It also requires serious talent in many disciplines – acting, singing, dancing, writing, producing and directing. Doing nothing while waiting for a call from a casting agent can be a sure way to drown in the Johnnie Walker lake for all but the most wanted and adaptable.

"You have to do everything, particularly if you want to avoid being typecast," he said. "I was a Beatnik and a Hippy. In the 1960s we drove a Kombi van from Switzerland to India.

"Along the way we discovered Subud. Mardiah and I first came to Indonesian in 1971 (for a Subud convention), but we didn't decide to buy a house here till three years ago. It's a lovely place to relax and enjoy life.

"It took me eight years to break through in Hollywood. I was groping around trying to figure out where the path was to the big time. Connections are everything."

Film is fun and pays well, but the real magic can be found only in theatre where Redmond has won two awards. He formed a company, Ray of Light Productions and co-wrote an adaptation of Bloomsday with poet Tom Kerrigan. What started as a labor love has become popular beyond the dreams of any Paddywhacker.

It's not just a hit with the maudlin masses who embrace shamrockery, crying into their black Guinness, but also the new generations of arts students who wouldn't otherwise know a limerick from Limerick, but find Joyce on their syllabi.

So if you happen to be in LA next month, make a brisk beeline to Molly Malone's Irish Pub where for around US $15 (Rp 150,000) you'll get a feed of cockles and mussels and hear some fine Joyce readings including the most famous line of all – Molly Bloom's absolute submission - 'yes I said yes I will Yes'.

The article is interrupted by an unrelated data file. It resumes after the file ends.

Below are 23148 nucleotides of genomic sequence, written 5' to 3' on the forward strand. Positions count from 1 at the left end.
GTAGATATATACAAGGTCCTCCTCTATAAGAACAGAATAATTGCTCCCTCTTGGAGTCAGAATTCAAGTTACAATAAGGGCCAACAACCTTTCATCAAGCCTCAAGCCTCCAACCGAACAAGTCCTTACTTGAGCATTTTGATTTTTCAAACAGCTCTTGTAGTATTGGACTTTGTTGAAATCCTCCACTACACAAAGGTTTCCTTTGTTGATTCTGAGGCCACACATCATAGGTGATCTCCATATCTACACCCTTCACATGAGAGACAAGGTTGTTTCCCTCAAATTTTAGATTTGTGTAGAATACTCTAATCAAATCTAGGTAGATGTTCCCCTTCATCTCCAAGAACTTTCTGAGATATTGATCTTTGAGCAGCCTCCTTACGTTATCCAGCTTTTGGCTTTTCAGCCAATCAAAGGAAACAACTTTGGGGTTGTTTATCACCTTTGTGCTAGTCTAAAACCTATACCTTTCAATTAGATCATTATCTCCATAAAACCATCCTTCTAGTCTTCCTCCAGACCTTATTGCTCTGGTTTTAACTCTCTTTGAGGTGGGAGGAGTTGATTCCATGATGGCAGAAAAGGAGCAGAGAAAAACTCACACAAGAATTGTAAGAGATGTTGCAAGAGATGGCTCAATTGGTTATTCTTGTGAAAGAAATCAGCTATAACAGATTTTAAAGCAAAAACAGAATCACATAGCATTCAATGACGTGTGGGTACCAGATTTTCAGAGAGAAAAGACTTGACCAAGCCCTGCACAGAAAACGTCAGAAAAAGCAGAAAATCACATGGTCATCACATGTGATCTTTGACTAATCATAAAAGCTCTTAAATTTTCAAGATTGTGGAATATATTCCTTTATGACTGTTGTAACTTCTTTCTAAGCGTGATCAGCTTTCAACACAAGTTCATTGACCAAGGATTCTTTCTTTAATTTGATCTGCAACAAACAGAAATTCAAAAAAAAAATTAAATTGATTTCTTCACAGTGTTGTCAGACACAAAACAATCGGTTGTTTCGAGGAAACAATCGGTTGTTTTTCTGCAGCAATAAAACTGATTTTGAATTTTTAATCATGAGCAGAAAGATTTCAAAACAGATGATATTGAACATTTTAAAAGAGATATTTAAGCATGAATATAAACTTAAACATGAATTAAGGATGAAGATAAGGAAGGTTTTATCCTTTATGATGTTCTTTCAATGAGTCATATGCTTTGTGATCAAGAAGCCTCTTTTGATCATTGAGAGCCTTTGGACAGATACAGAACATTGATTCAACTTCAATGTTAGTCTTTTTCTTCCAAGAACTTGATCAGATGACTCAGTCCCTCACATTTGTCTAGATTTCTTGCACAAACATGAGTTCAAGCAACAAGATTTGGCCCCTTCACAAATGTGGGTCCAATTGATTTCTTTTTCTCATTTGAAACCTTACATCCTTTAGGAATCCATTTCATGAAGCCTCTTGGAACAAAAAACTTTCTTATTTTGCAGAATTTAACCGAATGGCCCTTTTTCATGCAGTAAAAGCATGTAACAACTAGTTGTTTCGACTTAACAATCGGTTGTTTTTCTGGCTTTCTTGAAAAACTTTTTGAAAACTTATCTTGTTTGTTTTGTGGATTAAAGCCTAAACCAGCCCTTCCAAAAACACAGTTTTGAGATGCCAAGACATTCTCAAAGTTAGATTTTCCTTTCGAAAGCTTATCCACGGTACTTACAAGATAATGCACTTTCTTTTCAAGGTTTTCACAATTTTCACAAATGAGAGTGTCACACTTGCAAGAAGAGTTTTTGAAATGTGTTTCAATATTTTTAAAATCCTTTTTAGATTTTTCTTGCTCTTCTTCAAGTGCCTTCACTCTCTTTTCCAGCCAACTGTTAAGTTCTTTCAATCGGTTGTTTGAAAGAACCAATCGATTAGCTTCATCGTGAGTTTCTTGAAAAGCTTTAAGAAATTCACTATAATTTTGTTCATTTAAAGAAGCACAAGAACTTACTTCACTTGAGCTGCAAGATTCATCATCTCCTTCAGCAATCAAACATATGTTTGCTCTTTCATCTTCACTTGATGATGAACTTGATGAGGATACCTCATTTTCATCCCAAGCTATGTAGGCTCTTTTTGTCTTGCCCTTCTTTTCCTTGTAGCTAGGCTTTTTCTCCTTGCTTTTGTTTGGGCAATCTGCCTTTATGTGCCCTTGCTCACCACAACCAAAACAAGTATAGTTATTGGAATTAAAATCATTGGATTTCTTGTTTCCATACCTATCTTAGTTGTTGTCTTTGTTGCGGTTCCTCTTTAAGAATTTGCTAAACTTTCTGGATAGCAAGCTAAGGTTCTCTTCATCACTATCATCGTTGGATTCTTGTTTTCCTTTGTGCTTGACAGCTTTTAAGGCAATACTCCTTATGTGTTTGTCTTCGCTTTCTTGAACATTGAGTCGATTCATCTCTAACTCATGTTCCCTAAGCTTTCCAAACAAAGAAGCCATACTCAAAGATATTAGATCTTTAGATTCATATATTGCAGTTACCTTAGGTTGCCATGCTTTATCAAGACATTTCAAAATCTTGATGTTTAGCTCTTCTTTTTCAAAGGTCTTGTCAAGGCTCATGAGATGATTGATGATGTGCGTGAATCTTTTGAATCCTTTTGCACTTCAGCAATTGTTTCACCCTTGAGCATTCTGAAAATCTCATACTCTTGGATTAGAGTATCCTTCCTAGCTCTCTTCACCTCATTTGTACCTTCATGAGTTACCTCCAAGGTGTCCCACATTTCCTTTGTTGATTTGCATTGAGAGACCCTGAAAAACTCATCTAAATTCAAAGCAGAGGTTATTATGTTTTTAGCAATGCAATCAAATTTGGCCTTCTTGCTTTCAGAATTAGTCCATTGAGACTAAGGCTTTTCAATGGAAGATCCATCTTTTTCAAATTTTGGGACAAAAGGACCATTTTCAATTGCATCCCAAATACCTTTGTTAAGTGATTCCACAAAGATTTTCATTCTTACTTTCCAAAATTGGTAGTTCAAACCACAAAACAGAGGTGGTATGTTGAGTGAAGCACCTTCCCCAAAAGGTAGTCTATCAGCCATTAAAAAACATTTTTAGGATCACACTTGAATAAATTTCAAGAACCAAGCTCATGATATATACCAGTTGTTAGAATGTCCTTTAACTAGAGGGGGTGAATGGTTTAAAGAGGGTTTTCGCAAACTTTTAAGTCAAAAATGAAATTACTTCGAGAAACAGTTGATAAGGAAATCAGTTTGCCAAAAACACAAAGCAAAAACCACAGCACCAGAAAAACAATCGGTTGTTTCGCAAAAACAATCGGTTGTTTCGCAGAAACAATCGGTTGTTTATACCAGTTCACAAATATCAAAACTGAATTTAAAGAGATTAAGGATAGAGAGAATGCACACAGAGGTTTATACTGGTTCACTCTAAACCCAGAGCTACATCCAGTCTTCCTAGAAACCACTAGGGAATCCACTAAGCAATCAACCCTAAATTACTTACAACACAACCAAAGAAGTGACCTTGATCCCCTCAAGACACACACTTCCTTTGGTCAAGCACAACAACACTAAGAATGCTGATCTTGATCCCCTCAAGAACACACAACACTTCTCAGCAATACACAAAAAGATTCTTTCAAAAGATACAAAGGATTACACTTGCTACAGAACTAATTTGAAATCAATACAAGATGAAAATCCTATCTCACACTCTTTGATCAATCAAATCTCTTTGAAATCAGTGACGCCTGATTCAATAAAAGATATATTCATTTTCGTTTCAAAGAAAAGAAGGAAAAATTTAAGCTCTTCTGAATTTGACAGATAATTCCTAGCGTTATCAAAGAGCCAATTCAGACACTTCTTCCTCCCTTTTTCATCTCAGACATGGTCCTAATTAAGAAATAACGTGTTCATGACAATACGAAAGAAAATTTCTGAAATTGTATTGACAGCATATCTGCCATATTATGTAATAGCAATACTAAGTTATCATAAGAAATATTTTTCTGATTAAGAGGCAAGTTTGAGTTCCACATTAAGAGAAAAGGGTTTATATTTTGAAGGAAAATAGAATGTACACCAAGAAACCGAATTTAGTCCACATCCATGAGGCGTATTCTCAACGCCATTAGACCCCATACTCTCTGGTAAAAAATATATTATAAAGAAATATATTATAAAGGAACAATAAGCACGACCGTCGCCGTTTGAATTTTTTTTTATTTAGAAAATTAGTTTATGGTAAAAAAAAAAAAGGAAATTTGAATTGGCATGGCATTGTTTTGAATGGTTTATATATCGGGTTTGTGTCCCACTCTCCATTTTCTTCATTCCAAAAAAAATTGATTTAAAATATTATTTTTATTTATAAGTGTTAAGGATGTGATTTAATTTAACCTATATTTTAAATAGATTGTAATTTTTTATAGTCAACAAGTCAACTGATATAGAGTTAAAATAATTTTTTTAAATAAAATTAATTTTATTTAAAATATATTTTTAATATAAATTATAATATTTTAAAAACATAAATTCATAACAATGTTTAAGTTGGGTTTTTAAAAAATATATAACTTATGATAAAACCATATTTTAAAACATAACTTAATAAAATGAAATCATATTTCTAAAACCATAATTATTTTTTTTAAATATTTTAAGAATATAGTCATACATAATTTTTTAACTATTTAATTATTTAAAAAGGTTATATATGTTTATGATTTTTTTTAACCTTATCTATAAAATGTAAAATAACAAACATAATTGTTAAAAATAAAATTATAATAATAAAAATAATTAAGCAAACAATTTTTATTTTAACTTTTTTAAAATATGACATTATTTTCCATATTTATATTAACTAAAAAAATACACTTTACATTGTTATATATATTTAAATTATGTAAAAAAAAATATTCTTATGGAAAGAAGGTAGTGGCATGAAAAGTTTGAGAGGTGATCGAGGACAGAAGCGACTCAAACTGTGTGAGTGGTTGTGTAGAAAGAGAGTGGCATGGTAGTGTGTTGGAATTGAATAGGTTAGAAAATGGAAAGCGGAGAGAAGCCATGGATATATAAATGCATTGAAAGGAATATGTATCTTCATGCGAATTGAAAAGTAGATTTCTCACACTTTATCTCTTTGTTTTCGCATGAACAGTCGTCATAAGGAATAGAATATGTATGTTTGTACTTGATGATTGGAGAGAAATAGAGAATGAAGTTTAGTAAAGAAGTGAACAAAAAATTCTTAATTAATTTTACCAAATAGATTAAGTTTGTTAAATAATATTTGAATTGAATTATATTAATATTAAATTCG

Just say you're also a long way from the Emerald Isles (the ones in the Southern Hemisphere) and you'll get a warm welcome. To be sure, to be sure.



Subud was started in the 1920 by a Javanese Muslim seer, Muhammad Subuh Sumohadiwidjojo. It claims to be an awakening of the inner self, a spiritual movement and not a religion.

People of all religions and no religions are said to be followers. The principal spiritual exercise is called latihan, an Indonesian word for training.

The name Subud has been distilled from the Sanskrit words Susila (morality) Budhi (reason) and Dharma (duty). Subud followers define the name as 'the possibility for human beings to follow the right way of living'.

In the 1950s and 60s Subud became popular in the West, particularly among intellectuals. However there are said to be less than 15,000 followers worldwide.

In most cities supporters live in their own homes and get together at a center. But in Kalteng they've built a community on leased land and are involved in several local activities.

Many homes are palatial, reflecting the affluence of Subud followers who are professionals and business people. However not all are permanently occupied and are used only for short periods by their overseas owners.

(First published in The Jakarta Post 12 May 07)


Tuesday, May 08, 2007



The range is vast. The designs are intriguing and enigmatic, deceptively plain and cunningly complex, mysterious and multicolored; some are smoldering, earthy and raw, others are jolly, bright and glossy, enhanced by threads of gold and silver.

Just like Indonesia.

The symbols of other countries tend to be landmarks; the Eiffel Tower, the Statue of Liberty, the Sydney Opera House. Not all are human constructions. Canada has the maple leaf and Lebanon the green cedar, but only Indonesia has ikat.

This is the textile made from pre-dyed threads woven to ancient patterns remembered and passed down through the generations. Like Scottish tartans each one belongs to a specific community.

That exclusivity is waning for the Koreans, Japanese and Chinese are already producing cloth using precious Indonesian motifs that no one in the Republic has bothered to register.

So consumer beware; you may think you're buying hand-made craftwork from a hillside hamlet in the hinterlands of Java where gnarled fingers lovingly teased thread into loom. But the chances are growing that your purchase came from a computer-controlled production line mill in smog-filled Shanghai.